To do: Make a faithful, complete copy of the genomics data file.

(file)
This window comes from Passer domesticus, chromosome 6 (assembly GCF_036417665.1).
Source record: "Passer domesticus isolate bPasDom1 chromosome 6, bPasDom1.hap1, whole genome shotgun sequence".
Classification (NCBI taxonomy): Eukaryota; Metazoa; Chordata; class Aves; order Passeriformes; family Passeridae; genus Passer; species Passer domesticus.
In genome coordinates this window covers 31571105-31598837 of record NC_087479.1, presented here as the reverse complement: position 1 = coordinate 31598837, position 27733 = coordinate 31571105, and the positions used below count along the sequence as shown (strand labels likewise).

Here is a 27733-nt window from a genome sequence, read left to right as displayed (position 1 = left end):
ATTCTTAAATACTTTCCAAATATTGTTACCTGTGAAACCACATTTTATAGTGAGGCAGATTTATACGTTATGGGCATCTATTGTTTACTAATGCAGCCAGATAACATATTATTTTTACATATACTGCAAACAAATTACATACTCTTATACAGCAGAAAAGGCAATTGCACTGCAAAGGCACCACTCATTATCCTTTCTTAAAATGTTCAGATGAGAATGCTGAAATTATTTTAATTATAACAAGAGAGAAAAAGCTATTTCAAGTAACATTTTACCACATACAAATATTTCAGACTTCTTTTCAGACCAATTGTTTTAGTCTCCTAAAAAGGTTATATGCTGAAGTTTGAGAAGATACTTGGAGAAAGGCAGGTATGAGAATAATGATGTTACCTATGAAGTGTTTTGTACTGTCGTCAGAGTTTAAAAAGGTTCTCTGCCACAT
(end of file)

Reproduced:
This window comes from Passer domesticus, chromosome 6 (assembly GCF_036417665.1).
Source record: "Passer domesticus isolate bPasDom1 chromosome 6, bPasDom1.hap1, whole genome shotgun sequence".
Classification (NCBI taxonomy): Eukaryota; Metazoa; Chordata; class Aves; order Passeriformes; family Passeridae; genus Passer; species Passer domesticus.
In genome coordinates this window covers 31571105-31598837 of record NC_087479.1, presented here as the reverse complement: position 1 = coordinate 31598837, position 27733 = coordinate 31571105, and the positions used below count along the sequence as shown (strand labels likewise).

Here is a 27733-nt window from a genome sequence, read left to right as displayed (position 1 = left end):
ATTCTTAAATACTTTCCAAATATTGTTACCTGTGAAACCACATTTTATAGTGAGGCAGATTTATACGTTATGGGCATCTATTGTTTACTAATGCAGCCAGATAACATATTATTTTTACATATACTGCAAACAAATTACATACTCTTATACAGCAGAAAAGGCAATTGCACTGCAAAGGCACCACTCATTATCCTTTCTTAAAATGTTCAGATGAGAATGCTGAAATTATTTTAATTATAACAAGAGAGAAAAAGCTATTTCAAGTAACATTTTACCACATACAAATATTTCAGACTTCTTTTCAGACCAATTGTTTTAGTCTCCTAAAAAGGTTATATGCTGAAGTTTGAGAAGATACTTGGAGAAAGGCAGGTATGAGAATAATGATGTTACCTATGAAGTGTTTTGTACTGTCGTCAGAGTTTAAAAAGGTTCTCTGCCACAT